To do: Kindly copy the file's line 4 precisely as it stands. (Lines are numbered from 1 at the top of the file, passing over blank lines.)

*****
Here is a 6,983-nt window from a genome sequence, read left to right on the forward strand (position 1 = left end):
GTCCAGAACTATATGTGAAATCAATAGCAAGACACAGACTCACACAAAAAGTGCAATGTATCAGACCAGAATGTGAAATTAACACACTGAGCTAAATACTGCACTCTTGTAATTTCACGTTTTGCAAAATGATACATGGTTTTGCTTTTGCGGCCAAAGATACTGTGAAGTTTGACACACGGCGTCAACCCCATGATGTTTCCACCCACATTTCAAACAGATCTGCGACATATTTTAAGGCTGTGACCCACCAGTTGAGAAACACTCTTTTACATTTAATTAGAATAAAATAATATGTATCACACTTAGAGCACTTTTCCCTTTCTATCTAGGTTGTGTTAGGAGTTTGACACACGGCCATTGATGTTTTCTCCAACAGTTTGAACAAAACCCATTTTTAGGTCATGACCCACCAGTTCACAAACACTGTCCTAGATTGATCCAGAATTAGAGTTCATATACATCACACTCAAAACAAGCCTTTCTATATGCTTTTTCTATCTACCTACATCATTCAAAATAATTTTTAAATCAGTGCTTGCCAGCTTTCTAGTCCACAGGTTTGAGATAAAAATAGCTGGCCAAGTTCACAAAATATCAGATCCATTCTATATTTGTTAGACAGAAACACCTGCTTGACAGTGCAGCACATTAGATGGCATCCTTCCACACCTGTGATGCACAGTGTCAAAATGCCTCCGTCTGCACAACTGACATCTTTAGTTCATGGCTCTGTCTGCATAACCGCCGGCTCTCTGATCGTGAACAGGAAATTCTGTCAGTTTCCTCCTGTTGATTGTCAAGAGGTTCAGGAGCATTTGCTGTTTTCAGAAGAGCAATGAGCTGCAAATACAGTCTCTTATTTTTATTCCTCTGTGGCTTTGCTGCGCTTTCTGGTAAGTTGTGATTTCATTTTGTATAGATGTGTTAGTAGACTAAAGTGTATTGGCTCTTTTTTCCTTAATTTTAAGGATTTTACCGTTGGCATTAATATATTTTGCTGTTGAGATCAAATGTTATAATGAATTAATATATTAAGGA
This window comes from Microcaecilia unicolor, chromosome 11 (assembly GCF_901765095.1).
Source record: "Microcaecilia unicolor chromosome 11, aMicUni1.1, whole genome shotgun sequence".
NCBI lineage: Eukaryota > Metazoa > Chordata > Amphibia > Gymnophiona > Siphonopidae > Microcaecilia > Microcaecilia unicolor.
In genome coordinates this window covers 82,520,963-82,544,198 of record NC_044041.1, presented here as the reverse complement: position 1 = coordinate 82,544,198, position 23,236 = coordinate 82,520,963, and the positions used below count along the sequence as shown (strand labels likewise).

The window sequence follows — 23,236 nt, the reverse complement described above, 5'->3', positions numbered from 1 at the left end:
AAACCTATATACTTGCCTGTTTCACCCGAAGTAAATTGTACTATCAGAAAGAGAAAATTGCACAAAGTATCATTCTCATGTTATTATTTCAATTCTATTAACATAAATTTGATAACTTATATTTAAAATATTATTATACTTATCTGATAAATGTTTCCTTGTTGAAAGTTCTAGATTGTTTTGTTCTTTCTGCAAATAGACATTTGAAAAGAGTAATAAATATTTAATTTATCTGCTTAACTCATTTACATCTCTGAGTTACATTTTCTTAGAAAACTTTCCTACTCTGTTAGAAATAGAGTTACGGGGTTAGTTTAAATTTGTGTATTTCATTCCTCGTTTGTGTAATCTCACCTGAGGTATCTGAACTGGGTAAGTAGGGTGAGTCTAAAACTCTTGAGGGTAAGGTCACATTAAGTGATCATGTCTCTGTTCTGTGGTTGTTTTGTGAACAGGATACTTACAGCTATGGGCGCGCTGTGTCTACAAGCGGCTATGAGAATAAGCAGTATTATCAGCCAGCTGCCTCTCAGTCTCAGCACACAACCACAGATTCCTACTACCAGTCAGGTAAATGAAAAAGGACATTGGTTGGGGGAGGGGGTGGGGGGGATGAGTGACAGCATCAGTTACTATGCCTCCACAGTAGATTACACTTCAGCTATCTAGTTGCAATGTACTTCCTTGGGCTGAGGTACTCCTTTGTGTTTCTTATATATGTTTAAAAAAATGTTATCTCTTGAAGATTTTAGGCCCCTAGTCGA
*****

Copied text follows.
Source record: "Microcaecilia unicolor chromosome 11, aMicUni1.1, whole genome shotgun sequence".